Methodism by its very nature is a movement, one that promotes personal and social holiness and extends the community of Christian faith through local and regional mission. Activating this combination of evangelism, church development, and social service defines a part of the work of The United Methodist Church through the General Board of Global Ministries. Over the past three decades, we have engaged in new or renewed mission initiatives in Africa, Asia, Eurasia, and Latin America.
Efforts and outcomes
The marks of the Methodist movement were etched into our experience by John Wesley more than 250 years ago, and we see their strengthens in the initiatives included here: class (small group) meetings, lay leadership, Bible study, partnership in action, general and Christian education, attention to physical and spiritual health, and inclusive outreach, including ministry with the poor. Such a holistic approach from the inception of new mission initiatives produces mature, asset-based churches that are locally led and financially self-supporting.
Through the Mission Initiatives, 574 new faith communities were planted in the four years from 2009–2012; the goal was 400. The goal for 2013–2016 is 600 with 215 started by December 31, 2014. These movements are taking increasing responsibility for their leadership and governance. Vietnam has 14 local elders; Cambodia has transitioned to an all-indigenous cabinet (superintendents); and Honduras, Vietnam, Cameroon, and Senegal have partnerships with boards of ordained ministries in existing annual conferences so that clergy can be ordained locally. Missionaries are still essential in a range of roles, primarily as trainers, facilitators, and specialists.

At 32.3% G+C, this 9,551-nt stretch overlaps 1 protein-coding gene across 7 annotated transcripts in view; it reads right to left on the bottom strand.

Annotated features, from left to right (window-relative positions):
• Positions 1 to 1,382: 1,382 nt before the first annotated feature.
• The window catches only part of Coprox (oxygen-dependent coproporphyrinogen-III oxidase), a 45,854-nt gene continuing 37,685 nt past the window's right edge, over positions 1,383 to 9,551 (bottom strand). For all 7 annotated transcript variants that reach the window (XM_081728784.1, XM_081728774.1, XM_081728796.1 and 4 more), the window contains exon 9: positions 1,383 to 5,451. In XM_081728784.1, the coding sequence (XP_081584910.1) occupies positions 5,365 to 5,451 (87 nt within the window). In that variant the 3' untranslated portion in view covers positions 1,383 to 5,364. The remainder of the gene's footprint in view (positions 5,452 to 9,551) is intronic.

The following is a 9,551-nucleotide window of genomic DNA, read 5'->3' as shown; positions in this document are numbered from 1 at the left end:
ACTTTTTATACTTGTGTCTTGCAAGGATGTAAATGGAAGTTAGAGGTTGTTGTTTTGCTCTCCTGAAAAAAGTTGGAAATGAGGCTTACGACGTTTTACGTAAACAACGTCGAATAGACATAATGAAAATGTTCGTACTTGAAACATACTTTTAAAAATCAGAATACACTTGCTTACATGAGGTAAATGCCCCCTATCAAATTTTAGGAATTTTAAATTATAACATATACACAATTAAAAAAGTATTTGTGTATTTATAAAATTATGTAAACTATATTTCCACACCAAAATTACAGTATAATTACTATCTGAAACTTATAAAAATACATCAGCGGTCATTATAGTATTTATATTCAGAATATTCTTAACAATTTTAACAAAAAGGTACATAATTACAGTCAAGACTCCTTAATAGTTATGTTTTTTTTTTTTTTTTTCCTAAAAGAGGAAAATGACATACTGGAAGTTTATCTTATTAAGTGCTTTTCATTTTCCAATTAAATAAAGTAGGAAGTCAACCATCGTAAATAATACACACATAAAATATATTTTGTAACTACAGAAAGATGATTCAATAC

Some initiatives have matured to the point of becoming parts of the regular United Methodist connection. Annual conferences have been established in Russia and other parts of Eurasia. Malawi is now a provisional annual conference, and Lithuania and Latvia are districts of the Estonia Annual Conference.
We are seeking to identify in the existing initiatives those common values and guiding principles that are most conducive to effective mission—lessons for future efforts. We asked individuals from the 12 initiatives to share their perceptions. Points they made include:
- Prayer must support strategy, vision, and development.
- Empowered laypersons are essential in planting new small groups/faith communities and growing the movement.
- Where Methodism is entirely new, the capacity of the mission sponsor to work with the civil government keeps the new faith communities from being seen as “cults.”
- Using local assets and labor in church projects both increases capacity to give to the new community and builds a sense of ownership and stability.
- Self-sufficiency builds confidence, while ongoing reliance on outside support weakens the movement.
- International partners add value through listening, training, and strategic financial support.
- The Methodist connection provides a sense of belonging, increases access to training, and helps with the credentialing of clergy, such as through conference boards of ordained ministry.
New initiatives and partnerships
The Central African Republic was named as a Mission Initiative at the October 2015 Board of Directors meeting. Additional requests have been received from several countries including French Guiana, and for a renewal of work in Nepal. These requests will require further investigation.
Mission Initiative Countries and Regions
Central Asia (Kazakhstan
, and Uzbekistan